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EXCEL - IDEA: XBRL DOCUMENT - China Precision Steel, Inc.Financial_Report.xls
10-Q - QUARTERLY REPORT - China Precision Steel, Inc.form10q.htm
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v2.4.0.6
Summary of Significant Accounting Policies (Policies)
3 Months Ended
Sep. 30, 2012
Accounting Policies [Abstract]  
Cash and Cash Equivalents

Cash and Cash Equivalents – TheCompany considers all highly liquid debt instruments purchased with maturity period of three months or less to be cash equivalents. The carrying amounts reported in the accompanying consolidated balance sheets for cash and cash equivalents approximate their fair value.

Accounts Receivable

Accounts Receivable – Credit periods vary substantially across industries, segments, types and size of companies in the PRC where we operate our business. Because of the niche products that we process, our customers are usually also niche players in their own respective segment, who then sell their products to end product manufacturers. The business cycle is relatively long, as well as the credit periods. The Company offers credit to its customers for periods of 60 days, 90 days, 120 days and 180 days. We generally offer longer credit terms to long-standing recurring customers with good payment histories and sizable operations. Accounts receivable are recorded at the time revenue is recognized and are stated net of allowance for doubtful accounts.

Allowance for Doubtful Accounts

Allowance for Doubtful Accounts – The Company maintains an allowance for doubtful accounts based on its assessment of the collectability of the accounts receivable. Management determines the collectability of outstanding accounts by maintaining regular communication with such customers and obtaining confirmation of their intent to fulfill their obligations to the Company. Management also considers past collection experience, our relationship with customers and the impact of current economic conditions on our industry and market. However, we note that the continuation or intensification of the current global economic crisis may have negative consequences on the business operations of our customers and adversely impact their ability to meet their financial obligations. To reserve for potentially uncollectible accounts receivable, management has made a 50% provision for all accounts receivable that are over 180 days past due and full provision for all accounts receivable over 1 year past due. From time to time, we will review these credit periods, along with our collection experience and the other factors discussed above, to evaluate the adequacy of our allowance for doubtful accounts, and to make changes to the allowance, if necessary. If our actual collection experience or other conditions change, revisions to our allowances may be required, including a further provision which could adversely affect our operating income, or write back of provision when estimated uncollectible accounts are actually collected. At September 30, 2012 and June 30, 2012, the Company had $4,655,538 and $3,231,613 of allowances for doubtful accounts, respectively.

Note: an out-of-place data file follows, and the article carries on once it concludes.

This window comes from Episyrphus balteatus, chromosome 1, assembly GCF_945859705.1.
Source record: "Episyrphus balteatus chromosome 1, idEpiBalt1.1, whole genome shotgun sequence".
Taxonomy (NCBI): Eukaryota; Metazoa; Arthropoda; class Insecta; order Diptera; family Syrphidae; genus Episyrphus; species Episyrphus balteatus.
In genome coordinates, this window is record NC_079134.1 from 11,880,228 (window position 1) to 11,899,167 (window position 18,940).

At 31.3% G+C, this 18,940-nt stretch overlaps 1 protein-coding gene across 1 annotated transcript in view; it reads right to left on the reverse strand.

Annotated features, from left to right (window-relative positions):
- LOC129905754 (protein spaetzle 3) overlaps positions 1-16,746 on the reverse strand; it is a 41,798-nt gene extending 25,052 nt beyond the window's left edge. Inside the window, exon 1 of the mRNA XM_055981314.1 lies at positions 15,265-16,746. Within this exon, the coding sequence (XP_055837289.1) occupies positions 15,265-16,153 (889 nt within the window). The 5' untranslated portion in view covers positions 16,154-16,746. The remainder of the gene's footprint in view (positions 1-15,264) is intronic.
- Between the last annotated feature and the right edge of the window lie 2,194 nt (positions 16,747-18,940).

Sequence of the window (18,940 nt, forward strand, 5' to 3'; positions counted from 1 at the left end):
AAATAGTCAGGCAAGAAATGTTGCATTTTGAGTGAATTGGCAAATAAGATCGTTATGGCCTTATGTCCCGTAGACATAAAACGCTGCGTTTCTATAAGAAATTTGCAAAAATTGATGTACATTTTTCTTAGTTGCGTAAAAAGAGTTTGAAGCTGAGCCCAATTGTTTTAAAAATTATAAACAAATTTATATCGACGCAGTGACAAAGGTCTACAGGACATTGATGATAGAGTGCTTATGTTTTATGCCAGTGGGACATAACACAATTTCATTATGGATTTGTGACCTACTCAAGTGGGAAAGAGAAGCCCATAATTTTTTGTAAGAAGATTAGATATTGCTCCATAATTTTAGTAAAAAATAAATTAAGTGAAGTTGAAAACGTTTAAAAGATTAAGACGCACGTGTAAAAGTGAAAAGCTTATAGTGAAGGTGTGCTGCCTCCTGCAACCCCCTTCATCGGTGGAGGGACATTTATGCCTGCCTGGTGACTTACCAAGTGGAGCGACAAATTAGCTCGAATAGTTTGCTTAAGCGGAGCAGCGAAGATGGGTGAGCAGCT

Bad debts are written off for past due balances over two years or when it becomes known to management that such amount is uncollectible. There was a provision for accounts receivable bad debts of $1,373,000 and $nil recognizedfor the three months ended September 30, 2012 and 2011, respectively.

Inventories

Inventories – Inventories are stated at the lower of cost or market. Cost is determined using the weighted average method.Cost of inventories comprises all costs of purchases, costs of conversion and other costs incurred in bringing the inventories to their present location and condition. Costs of conversion of inventories include fixed and variable production overheads, taking into account the stage of completion.

Intangible Assets and Amortization

Intangible Assets and Amortization – Intangible assets represent land use rights in China acquired by the Company and are stated at cost less amortization and impairment, if any. Amortization of land-use rights is calculated on the straight-line method, based on the period over which the right is granted by the relevant authorities in China.

Advances to Suppliers